Weekend travel -- a literary magic carpet

If the price of fuel is keeping you close to home this summer, why not find a comfortable spot and spend some time with a great travel book?

A few years ago, National Geographic Traveler magazine published a list of classic travel narratives, compiled from suggestions forwarded by explorers, writers, editors and photographers.  It was called Around the World in 80+ Books

Besides well-known stories like Out of Africa by Isak Dinesen (1937), Roughing It by Mark Twain (1872),  A Moveable Feast by Ernest Hemingway (1964) and Arabian Sands by Wilfred Thesiger (1959), the list offers some tantalizing works.  The titles alone are a magic carpet ride:

The Valleys of the Assassins: And Other Persian Travels by Freya Stark. Written in 1934, Stark travelled alone in the mountainous region of Western Iran.

Bury Me Standing: The Gypsies and Their Journey by Isabel Fonseca (1995).  The writer spent four years wandering with the Roma throughout Eastern Europe to learn their ways and traditions.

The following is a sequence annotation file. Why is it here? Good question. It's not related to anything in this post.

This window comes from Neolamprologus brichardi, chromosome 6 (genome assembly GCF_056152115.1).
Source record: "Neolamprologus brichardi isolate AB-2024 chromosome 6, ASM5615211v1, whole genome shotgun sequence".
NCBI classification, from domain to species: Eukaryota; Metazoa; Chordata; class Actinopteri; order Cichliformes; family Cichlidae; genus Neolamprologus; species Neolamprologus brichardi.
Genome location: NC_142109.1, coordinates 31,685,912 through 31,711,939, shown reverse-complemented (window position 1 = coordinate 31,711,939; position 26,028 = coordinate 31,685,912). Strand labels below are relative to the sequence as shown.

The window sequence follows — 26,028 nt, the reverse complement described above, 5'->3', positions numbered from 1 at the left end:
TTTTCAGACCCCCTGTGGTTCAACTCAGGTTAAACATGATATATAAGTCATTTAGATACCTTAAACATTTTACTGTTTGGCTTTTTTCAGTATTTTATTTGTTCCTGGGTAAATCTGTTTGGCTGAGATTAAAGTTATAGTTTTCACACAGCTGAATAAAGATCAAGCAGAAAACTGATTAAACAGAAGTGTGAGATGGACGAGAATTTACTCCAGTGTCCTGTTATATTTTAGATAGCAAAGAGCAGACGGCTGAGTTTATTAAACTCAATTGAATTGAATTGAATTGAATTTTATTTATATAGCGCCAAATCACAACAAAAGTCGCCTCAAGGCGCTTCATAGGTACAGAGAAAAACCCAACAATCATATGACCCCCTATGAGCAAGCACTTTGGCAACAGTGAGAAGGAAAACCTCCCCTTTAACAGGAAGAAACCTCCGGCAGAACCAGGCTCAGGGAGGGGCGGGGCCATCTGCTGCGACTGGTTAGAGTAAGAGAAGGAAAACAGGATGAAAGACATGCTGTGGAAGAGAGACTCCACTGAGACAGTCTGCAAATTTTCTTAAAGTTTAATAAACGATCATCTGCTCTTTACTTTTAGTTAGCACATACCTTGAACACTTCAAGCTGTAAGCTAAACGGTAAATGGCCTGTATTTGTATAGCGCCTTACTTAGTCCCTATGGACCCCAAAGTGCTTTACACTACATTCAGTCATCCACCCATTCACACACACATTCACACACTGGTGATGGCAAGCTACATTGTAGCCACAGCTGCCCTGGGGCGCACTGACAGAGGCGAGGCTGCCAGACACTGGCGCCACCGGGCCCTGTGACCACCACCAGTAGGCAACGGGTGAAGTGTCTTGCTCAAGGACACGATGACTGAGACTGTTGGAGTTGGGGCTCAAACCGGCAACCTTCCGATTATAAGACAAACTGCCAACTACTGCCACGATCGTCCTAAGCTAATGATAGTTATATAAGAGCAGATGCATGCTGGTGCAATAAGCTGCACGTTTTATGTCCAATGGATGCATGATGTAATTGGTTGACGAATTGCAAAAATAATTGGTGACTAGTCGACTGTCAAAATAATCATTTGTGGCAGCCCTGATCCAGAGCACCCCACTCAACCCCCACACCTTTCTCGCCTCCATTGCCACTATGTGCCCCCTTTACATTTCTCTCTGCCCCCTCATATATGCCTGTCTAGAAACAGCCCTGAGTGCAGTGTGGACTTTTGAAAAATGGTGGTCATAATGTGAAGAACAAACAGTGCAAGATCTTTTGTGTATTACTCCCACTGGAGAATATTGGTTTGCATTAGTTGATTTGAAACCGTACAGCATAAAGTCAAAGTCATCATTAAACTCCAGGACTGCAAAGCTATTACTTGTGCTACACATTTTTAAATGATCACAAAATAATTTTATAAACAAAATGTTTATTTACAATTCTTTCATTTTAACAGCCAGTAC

Cold Beer and Crocodiles: A Bicycle Journey into Australia by Roff Smith (2000). An American living in Australia decides to ride around the continent and meet its people. The journey takes almost a year, and the beer, well... you get the idea it's important to the Ozzies. 

Motoring with Mohammed: Journeys to Yemen and the Red Sea by Eric Hansen.  Written in 1991, this is the story of Hansen's search for journals he buried in the sand ten years earlier, after being shipwrecked. 

Confederates in the Attic: Dispatches from the Unfinished Civil War by Tony Horwitz (1998).  A Pulitzer Prize-winning journalist, Horwitz travelled in the so-called "unvanquished" Southern States to explore why some Americans are still obsessed with the war.

Nothing to Declare: Memoirs of a Woman Traveling Alone by Mary Morris (1988).  National Geographic calls her "emotive and gutsy" and says she deserves to be on television talk shows. Morris lived in a Mexican town for some time and wandered around Central America.  She writes about the difficulties of living in strange places and her voyage of self-discovery.

As you can see, just reading the list promises adventure, like having a unlimited visa. To peruse the complete list, go to the National Geographic Traveler page here.

Many thanks to Bart De Poorter for his photograph of Kyrenia Castle in Cyprus.

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